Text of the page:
In this white board video, we explore five key metrics you need be tracking to understand the ROI of your industrial marketing initiatives. From new customers to sales-qualified leads, total new contacts and website traffic, we’ll show you how to set targets that will help you reach the one marketing metric that really matters – revenue generated.
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Planning for results before choosing tactics
Like in the video on this page, this chapter from our Industrial Marketing: The Definitive Guide outlines an approach to planning a strategy around the results you want to achieve – from revenue to new customers to leads to traffic. View chapter of guide
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Hey, everybody. I’m Joe Sullivan with industrial marketing agency Gorilla 76, and today we’re talking about what marketing results manufacturers really need to be measuring.
So, we’re in kind of an interesting place in the B2B marketing world today. Ten or 15 years ago, it was all about print ads, direct mail, trade shows, cold prospecting. And probably some of these things still play a role at your company today in terms of your marketing strategy. The problem is, these traditional tactics can be really hard to measure in terms of their impact on your business. And it’s kind of a different story today as industrial buyers move online starting to look for solution providers, products, services, answers to questions they have, solutions to problems they have. Everything, all of a sudden, becomes measurable, and so you start to know what’s working and what’s not in terms of your marketing strategy. So we’re going to take a look at how you measure all that today.
The first thing you need to measure is really all that matters in the end, and that’s revenue generated by your marketing activities, right? That’s kind of why we’re doing marketing in the first place – to grow the business. So let’s just say that you’re a $20 million company and you’re targeting 20% growth this year. That means you’ve got a $4 million growth target for the year. And let’s say you want to be able to attribute 50% of that growth to your marketing investment. So, if that’s the case, it means we need $2 million to be generated directly from your marketing activities. Okay? Good starting point.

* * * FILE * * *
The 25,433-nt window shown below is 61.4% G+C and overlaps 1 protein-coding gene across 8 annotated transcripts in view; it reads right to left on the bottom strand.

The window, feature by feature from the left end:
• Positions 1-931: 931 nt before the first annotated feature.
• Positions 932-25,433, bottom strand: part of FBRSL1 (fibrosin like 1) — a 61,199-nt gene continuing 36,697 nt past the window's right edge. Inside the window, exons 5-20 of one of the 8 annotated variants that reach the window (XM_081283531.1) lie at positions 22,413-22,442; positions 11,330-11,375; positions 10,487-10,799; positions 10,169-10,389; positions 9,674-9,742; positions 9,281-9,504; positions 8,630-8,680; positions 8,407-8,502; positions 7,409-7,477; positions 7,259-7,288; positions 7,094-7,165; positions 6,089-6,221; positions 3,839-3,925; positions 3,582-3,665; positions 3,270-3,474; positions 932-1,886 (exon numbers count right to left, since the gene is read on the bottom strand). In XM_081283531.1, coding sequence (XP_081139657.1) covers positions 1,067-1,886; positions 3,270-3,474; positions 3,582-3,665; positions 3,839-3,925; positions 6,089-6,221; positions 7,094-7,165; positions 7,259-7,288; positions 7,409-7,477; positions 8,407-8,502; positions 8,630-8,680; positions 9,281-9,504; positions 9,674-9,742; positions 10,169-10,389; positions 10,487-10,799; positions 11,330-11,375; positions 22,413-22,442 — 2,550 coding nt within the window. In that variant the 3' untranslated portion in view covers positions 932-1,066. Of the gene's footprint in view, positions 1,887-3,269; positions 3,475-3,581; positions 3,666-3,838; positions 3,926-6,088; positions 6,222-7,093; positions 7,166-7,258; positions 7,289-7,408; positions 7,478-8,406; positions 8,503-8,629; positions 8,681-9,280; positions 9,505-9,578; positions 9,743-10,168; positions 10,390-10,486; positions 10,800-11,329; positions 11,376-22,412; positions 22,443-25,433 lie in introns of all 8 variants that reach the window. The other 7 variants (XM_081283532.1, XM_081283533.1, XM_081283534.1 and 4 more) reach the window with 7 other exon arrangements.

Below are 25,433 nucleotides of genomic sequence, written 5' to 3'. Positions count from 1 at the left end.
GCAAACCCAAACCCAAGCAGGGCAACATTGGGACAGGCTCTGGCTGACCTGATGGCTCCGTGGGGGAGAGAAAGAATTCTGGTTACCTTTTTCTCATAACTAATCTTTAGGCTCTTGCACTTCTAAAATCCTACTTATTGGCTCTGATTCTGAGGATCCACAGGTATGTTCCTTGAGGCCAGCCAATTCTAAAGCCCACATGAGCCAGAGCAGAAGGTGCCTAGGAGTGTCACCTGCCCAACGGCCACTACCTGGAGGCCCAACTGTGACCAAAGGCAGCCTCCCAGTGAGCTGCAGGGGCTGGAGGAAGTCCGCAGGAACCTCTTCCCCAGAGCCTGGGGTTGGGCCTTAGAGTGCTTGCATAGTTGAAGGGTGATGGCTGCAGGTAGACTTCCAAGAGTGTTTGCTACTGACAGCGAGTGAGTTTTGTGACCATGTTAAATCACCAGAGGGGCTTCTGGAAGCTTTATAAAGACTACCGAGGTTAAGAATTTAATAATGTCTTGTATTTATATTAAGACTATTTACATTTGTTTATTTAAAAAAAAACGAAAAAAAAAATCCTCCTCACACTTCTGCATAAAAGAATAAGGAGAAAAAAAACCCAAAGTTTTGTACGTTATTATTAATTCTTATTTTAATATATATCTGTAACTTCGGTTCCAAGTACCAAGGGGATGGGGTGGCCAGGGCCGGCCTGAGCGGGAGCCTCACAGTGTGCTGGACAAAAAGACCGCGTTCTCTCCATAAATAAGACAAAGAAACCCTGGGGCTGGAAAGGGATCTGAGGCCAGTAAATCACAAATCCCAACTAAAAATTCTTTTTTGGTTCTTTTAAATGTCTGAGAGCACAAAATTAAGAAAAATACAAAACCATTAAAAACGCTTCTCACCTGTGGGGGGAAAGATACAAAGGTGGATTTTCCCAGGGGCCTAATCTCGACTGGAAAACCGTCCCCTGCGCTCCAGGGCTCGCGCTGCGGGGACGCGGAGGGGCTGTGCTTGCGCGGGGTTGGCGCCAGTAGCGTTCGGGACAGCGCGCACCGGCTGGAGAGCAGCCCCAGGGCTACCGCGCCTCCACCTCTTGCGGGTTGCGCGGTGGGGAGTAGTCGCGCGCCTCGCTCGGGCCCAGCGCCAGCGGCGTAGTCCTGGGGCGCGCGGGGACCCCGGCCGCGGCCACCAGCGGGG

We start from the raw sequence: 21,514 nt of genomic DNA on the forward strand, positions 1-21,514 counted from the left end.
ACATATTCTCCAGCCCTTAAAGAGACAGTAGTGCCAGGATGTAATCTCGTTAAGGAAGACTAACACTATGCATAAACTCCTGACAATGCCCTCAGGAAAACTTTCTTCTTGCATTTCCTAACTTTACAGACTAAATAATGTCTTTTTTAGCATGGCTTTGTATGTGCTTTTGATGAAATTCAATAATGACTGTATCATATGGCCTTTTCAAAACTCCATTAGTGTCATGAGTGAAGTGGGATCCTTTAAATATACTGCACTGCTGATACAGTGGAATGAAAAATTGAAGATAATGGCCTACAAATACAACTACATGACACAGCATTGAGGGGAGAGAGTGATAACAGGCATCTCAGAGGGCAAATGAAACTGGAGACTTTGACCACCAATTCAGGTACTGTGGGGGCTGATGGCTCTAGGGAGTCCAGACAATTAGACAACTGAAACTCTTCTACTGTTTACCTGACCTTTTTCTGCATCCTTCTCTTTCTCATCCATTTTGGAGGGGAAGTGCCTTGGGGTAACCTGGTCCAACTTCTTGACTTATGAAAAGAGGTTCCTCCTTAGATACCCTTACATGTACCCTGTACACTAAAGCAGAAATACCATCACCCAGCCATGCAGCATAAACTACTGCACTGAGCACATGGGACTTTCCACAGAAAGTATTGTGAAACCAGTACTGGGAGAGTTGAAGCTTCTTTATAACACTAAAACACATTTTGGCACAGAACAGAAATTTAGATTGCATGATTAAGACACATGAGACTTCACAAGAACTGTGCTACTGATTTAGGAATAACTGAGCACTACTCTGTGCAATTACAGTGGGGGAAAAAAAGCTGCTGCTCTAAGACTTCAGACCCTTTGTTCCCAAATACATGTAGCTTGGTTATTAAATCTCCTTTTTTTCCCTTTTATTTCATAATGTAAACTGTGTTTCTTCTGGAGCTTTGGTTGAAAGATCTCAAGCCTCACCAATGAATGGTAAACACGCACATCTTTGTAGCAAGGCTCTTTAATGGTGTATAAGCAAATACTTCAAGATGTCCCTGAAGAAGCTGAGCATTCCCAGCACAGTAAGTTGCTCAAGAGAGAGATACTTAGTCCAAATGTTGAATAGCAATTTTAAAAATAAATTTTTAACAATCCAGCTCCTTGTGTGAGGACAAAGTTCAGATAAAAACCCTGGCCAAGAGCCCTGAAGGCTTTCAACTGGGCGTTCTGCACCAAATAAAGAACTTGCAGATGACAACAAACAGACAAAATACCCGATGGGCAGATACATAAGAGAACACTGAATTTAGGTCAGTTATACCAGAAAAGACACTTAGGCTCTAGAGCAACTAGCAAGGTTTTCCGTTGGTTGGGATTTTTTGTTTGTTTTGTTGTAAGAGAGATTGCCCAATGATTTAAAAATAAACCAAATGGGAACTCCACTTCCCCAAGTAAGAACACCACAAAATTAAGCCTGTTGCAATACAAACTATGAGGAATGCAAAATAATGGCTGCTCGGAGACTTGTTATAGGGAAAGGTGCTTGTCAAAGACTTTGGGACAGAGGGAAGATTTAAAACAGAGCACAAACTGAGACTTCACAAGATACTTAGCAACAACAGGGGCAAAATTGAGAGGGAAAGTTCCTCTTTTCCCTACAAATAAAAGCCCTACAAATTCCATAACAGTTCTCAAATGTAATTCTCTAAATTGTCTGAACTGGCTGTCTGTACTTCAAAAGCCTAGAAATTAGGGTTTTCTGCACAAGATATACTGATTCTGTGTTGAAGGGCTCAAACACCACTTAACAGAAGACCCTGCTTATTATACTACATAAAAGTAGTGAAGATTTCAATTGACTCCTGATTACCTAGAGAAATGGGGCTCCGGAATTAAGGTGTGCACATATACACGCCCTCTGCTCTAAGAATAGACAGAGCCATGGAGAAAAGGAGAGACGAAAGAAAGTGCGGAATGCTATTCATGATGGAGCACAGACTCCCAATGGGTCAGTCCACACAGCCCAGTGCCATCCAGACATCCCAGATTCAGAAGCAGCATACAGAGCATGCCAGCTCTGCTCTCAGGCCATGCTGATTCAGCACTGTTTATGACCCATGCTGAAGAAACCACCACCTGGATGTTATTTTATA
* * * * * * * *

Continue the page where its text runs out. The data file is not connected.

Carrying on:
So, the next one is new customers. How many new customers is it going to take to get to that $2 million goal from your marketing activities? So the thing we’ve got to look at is, what’s a customer worth to you? You can think about this in terms of lifetime value or the customer’s spend over the first year – however you want to do it. We kind of prefer looking at it as lifetime value, but however you want to do it, let’s just say that a customer is worth $100,000 to you. So if we need to meet that $2 million goal, we’re going to need 20 new customers to be generated from our marketing activities. Okay, so that’s the first two.
Sales-qualified leads is the next one. And when I’m talking about sales-qualified leads, I’m talking about leads that are put on the table in front of the people on your team who are actually selling, that can be validated or verified by them as being the right type of company and the right type of person at that company. Like, “Yes, this is somebody that I would actually engage with. They fit our ideal client profile, and I’m going to pursue them.” So that’s a sales-qualified lead. So, how many sales-qualified leads do you need to get to 20 customers? Of course, a lot of this is going to depend on the effectiveness of your sales team. How good are they at actually closing a good lead when it’s put in front of them? Let’s just say that number is 50%. They can handle, you know, closing 50% of the leads put in front of them, so we’re going to need 40 sales-qualified leads to get to those 20 new customers. Okay, so the first three are covered.
The next thing we need to look at is, how many total new leads or contacts do we need to generate in order to get 40 sales-qualified leads? So, of course it would be wonderful if all of the leads generated through your online marketing activities and your website were sales-qualified. The reality is, you’re going to have students doing research projects, you’re going to have competitors spying on you, you’re going to have leads that just aren’t good. So let’s just say that 1 in 10 leads generated through your website is truly sales-qualified. So that means we’re going to need 400 total new contacts or leads over the next year to get to those 40 sales-qualified ones. It probably looks like an intimidating number, but you know, it’s actually achievable, depending on what energy you can pour into your marketing and how smart you are with it.